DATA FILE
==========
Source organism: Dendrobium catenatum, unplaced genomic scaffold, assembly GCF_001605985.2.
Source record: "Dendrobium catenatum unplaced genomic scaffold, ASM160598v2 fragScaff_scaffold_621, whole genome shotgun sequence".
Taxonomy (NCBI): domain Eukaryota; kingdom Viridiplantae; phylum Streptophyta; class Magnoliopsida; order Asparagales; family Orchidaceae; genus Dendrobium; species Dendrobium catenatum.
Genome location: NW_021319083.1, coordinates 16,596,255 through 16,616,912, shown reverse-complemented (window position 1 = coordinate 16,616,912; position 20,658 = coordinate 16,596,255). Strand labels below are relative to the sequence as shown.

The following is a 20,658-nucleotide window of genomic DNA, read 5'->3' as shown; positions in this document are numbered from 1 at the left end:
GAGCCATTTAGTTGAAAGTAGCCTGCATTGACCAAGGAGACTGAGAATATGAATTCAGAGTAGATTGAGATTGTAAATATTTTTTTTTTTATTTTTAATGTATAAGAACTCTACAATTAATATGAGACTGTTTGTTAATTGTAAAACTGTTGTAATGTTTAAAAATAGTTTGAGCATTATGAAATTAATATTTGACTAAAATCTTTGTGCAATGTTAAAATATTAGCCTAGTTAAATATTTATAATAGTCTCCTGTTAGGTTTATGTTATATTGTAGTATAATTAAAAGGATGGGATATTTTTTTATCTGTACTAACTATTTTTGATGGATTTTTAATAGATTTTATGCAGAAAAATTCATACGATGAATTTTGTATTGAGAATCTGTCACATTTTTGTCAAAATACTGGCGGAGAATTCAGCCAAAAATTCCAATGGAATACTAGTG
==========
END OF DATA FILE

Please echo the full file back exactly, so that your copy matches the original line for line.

Source organism: Dendrobium catenatum, unplaced genomic scaffold, assembly GCF_001605985.2.
Source record: "Dendrobium catenatum unplaced genomic scaffold, ASM160598v2 fragScaff_scaffold_621, whole genome shotgun sequence".
Taxonomy (NCBI): domain Eukaryota; kingdom Viridiplantae; phylum Streptophyta; class Magnoliopsida; order Asparagales; family Orchidaceae; genus Dendrobium; species Dendrobium catenatum.
Genome location: NW_021319083.1, coordinates 16,596,255 through 16,616,912, shown reverse-complemented (window position 1 = coordinate 16,616,912; position 20,658 = coordinate 16,596,255). Strand labels below are relative to the sequence as shown.

The following is a 20,658-nucleotide window of genomic DNA, read 5'->3' as shown; positions in this document are numbered from 1 at the left end:
GAGCCATTTAGTTGAAAGTAGCCTGCATTGACCAAGGAGACTGAGAATATGAATTCAGAGTAGATTGAGATTGTAAATATTTTTTTTTTTATTTTTAATGTATAAGAACTCTACAATTAATATGAGACTGTTTGTTAATTGTAAAACTGTTGTAATGTTTAAAAATAGTTTGAGCATTATGAAATTAATATTTGACTAAAATCTTTGTGCAATGTTAAAATATTAGCCTAGTTAAATATTTATAATAGTCTCCTGTTAGGTTTATGTTATATTGTAGTATAATTAAAAGGATGGGATATTTTTTTATCTGTACTAACTATTTTTGATGGATTTTTAATAGATTTTATGCAGAAAAATTCATACGATGAATTTTGTATTGAGAATCTGTCACATTTTTGTCAAAATACTGGCGGAGAATTCAGCCAAAAATTCCAATGGAATACTAGTG